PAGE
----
- Chief Justice Raymond Zondo on Wednesday released the last part of the state capture report – with one of the volumes focusing on the Gupta-linked Estina dairy farm scam.
- The project saw millions earmarked for the empowerment of poor black farmers allegedly being used to pay for a lavish Gupta wedding.
- Zondo found that it was "a project of the Gupta family".
- Zondo recommends that law enforcement agencies investigate Ace Magashule and Mosebenzi Zwane and suggests that they should be sued over the R280m looted through the project.
Chief Justice Raymond Zondo has recommended that former Free State premier Ace Magashule, "Gupta Minister" Mosebenzi Zwane, and Tony Gupta be investigated over the Vrede dairy farm project, which he condemns as a "complete disaster".
He also suggested that Zwane and Magashule should be sued to recover money lost as a result of their alleged conduct in relation to the alleged scam.
Tony Gupta is currently in custody at a Dubai police station. He and his brother, Atul, face possible extradition to South Africa in connection with the R24.9 million Nulane Investment scam – which was a precursor to the alleged R280 million Vrede fraud. It is unclear whether the National Prosecuting Authority (NPA) will charge him and his family members in connection with the project.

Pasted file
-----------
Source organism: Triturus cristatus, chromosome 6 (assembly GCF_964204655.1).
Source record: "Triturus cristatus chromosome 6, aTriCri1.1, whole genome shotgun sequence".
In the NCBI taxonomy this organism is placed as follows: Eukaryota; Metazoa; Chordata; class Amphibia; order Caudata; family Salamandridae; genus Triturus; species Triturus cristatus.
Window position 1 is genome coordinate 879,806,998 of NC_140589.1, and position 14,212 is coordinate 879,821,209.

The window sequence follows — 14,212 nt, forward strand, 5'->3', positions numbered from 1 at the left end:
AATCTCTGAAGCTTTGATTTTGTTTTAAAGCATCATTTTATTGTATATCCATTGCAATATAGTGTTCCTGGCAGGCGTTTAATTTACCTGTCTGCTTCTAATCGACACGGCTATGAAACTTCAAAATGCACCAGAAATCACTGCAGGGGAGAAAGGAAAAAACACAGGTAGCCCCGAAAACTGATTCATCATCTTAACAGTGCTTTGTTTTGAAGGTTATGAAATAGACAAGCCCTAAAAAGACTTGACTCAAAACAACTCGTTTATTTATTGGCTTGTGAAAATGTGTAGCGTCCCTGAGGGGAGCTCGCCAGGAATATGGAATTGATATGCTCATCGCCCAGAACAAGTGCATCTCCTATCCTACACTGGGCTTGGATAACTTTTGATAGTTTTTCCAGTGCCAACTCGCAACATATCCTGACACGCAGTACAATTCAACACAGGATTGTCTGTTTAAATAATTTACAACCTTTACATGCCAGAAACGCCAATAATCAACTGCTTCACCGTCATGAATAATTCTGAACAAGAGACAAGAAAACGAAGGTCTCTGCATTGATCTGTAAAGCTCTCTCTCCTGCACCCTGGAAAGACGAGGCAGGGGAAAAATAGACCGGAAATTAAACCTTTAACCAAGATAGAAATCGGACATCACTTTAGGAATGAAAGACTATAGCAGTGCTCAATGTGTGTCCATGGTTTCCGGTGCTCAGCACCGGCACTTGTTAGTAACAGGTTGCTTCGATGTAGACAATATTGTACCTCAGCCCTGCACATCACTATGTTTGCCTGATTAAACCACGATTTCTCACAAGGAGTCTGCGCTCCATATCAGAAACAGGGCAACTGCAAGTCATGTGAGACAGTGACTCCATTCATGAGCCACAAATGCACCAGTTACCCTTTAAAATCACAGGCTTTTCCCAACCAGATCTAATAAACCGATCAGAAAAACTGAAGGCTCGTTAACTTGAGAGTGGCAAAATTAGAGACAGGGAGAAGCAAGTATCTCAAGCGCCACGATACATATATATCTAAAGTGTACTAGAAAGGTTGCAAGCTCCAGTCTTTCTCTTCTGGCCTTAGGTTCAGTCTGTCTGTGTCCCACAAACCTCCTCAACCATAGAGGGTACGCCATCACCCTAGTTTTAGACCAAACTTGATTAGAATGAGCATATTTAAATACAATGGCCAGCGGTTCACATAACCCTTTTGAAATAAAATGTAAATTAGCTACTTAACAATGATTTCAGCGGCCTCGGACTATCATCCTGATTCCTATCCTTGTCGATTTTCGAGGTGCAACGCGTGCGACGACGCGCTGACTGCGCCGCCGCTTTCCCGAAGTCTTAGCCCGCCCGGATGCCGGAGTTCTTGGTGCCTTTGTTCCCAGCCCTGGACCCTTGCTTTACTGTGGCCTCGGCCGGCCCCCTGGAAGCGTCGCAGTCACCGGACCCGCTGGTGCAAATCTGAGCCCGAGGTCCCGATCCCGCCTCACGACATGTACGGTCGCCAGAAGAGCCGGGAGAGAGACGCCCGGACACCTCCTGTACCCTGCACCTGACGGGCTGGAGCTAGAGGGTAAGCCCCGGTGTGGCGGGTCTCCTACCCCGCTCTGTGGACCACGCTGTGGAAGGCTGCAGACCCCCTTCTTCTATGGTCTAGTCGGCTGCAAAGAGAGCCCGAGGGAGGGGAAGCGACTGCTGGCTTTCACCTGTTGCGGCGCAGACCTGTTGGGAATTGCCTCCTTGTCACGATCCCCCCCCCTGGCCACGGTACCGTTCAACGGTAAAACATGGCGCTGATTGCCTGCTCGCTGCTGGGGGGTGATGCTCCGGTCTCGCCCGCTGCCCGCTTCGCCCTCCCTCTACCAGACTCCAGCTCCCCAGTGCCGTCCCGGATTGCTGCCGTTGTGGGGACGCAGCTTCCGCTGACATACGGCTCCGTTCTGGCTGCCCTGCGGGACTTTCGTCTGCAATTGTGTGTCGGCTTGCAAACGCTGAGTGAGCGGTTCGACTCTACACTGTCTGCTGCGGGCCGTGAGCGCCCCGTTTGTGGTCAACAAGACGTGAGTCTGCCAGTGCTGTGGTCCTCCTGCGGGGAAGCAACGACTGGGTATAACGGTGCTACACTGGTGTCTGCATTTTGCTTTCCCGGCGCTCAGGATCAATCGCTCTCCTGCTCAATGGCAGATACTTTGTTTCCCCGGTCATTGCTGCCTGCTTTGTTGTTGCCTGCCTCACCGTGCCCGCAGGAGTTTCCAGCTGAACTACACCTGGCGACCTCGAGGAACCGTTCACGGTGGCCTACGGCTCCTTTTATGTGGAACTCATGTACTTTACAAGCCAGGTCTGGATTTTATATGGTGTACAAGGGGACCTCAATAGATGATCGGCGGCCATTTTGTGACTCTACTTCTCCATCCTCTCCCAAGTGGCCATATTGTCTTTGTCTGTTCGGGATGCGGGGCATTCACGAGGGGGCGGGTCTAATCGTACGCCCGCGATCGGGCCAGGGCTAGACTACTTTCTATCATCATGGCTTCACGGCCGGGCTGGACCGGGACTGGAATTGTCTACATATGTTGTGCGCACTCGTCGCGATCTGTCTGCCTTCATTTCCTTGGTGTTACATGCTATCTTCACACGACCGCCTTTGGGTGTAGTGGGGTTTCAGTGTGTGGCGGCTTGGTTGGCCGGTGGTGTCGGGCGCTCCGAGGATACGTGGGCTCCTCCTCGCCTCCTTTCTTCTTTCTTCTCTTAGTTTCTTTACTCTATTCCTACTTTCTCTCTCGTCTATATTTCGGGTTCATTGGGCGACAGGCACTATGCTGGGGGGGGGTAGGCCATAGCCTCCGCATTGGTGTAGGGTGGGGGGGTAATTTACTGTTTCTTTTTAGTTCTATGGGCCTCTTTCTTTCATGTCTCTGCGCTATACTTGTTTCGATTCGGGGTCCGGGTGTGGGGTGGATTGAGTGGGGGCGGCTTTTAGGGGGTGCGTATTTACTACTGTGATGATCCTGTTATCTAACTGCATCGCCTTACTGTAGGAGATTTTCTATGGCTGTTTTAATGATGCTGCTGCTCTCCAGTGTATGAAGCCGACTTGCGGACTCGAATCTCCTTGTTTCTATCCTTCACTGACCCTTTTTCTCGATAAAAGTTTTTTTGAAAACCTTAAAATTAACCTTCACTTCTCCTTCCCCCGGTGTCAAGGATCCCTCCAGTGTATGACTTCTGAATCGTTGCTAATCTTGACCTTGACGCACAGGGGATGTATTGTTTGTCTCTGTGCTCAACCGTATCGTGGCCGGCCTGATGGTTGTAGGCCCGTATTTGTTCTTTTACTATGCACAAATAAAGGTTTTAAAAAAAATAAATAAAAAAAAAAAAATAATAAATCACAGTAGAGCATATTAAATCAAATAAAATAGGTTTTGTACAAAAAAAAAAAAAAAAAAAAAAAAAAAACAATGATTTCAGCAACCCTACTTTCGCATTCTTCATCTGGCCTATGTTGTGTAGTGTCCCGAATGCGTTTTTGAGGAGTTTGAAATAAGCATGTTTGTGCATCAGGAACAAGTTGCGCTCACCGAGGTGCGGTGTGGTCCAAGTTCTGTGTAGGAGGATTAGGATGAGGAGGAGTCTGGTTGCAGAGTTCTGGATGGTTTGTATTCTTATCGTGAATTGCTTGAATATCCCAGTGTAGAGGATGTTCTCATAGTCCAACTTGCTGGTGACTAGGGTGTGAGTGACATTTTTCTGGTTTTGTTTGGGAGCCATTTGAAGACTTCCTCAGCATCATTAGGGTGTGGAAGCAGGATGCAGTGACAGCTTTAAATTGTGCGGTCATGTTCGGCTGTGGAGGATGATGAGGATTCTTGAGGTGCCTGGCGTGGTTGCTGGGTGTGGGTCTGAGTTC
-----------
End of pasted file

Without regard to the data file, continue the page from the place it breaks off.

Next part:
Magashule, meanwhile, is facing charges linked to the so-called "asbestos scam". This scam saw millions earmarked for the removal of asbestos from the homes of the Free State's most impoverished residents allegedly being funnelled into the pockets of ANC bigwigs and government officials. Magashule denies all wrongdoing.
In the last part of his report, Zondo not only recommends that Magashule and Zwane face criminal investigation over Vrede, but also slams them for failing to perform their oversight functions as then-premier and MEC. He previously condemned them for this failure in connection with the Free State's R1-billion housing project debacle, where houses promised to the poor were never delivered.
Zondo has now recommended that the Free State government get legal advice over whether it should sue Magashule and Zwane "to recover such monies as may be recovered from them that were lost by the [Department of Agriculture and Rural Development] in the Vrede Dairy Project as a result of their failure… to perform their legal obligations".
"Neither the Provincial Legislature nor the ANC called the Premier to account for the Asbestos Project and the R1 billion Housing Project Debacle. Premiers must know that they must supervise the MECs and their Departments."
While the Guptas repeatedly sought to distance themselves from the Vrede project, Zondo pointed to testimony by Magashule's former director-general, Elizabeth Rockman, to demonstrate that the Guptas were involved in the scheme. The project was justified on the basis that it would empower at least 100 poor black farmers.
Rockman testified that she had met Tony Gupta on 6 April 2013, when he "requested the outstanding payment to Estina (the Gupta-linked "implementing agent" in relation to Vrede) in respect of the dairy project". Just 12 days later, a payment of R34.95 million was made by the Free State government to Estina. A further R30 million was paid eight days later.